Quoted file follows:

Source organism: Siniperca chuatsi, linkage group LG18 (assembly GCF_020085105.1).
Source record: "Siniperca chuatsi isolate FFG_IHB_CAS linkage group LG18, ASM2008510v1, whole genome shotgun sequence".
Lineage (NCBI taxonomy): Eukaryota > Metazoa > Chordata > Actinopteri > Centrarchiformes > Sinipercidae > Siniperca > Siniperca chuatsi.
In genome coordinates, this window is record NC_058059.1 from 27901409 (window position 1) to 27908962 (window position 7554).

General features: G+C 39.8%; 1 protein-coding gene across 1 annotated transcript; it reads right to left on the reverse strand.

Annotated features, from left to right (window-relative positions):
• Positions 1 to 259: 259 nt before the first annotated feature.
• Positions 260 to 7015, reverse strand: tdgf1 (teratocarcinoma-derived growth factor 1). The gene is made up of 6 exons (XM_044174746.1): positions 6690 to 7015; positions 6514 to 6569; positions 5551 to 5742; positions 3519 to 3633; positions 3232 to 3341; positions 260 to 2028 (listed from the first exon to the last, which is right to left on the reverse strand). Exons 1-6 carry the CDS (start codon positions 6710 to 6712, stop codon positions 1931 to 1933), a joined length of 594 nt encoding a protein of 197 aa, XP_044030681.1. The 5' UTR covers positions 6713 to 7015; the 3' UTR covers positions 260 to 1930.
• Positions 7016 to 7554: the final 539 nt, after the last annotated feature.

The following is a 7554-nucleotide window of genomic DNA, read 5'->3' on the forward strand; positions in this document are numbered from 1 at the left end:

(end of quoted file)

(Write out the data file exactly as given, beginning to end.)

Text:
Source organism: Siniperca chuatsi, linkage group LG18 (assembly GCF_020085105.1).
Source record: "Siniperca chuatsi isolate FFG_IHB_CAS linkage group LG18, ASM2008510v1, whole genome shotgun sequence".
Lineage (NCBI taxonomy): Eukaryota > Metazoa > Chordata > Actinopteri > Centrarchiformes > Sinipercidae > Siniperca > Siniperca chuatsi.
In genome coordinates, this window is record NC_058059.1 from 27901409 (window position 1) to 27908962 (window position 7554).

General features: G+C 39.8%; 1 protein-coding gene across 1 annotated transcript; it reads right to left on the reverse strand.

Annotated features, from left to right (window-relative positions):
• Positions 1 to 259: 259 nt before the first annotated feature.
• Positions 260 to 7015, reverse strand: tdgf1 (teratocarcinoma-derived growth factor 1). The gene is made up of 6 exons (XM_044174746.1): positions 6690 to 7015; positions 6514 to 6569; positions 5551 to 5742; positions 3519 to 3633; positions 3232 to 3341; positions 260 to 2028 (listed from the first exon to the last, which is right to left on the reverse strand). Exons 1-6 carry the CDS (start codon positions 6710 to 6712, stop codon positions 1931 to 1933), a joined length of 594 nt encoding a protein of 197 aa, XP_044030681.1. The 5' UTR covers positions 6713 to 7015; the 3' UTR covers positions 260 to 1930.
• Positions 7016 to 7554: the final 539 nt, after the last annotated feature.

The following is a 7554-nucleotide window of genomic DNA, read 5'->3' on the forward strand; positions in this document are numbered from 1 at the left end: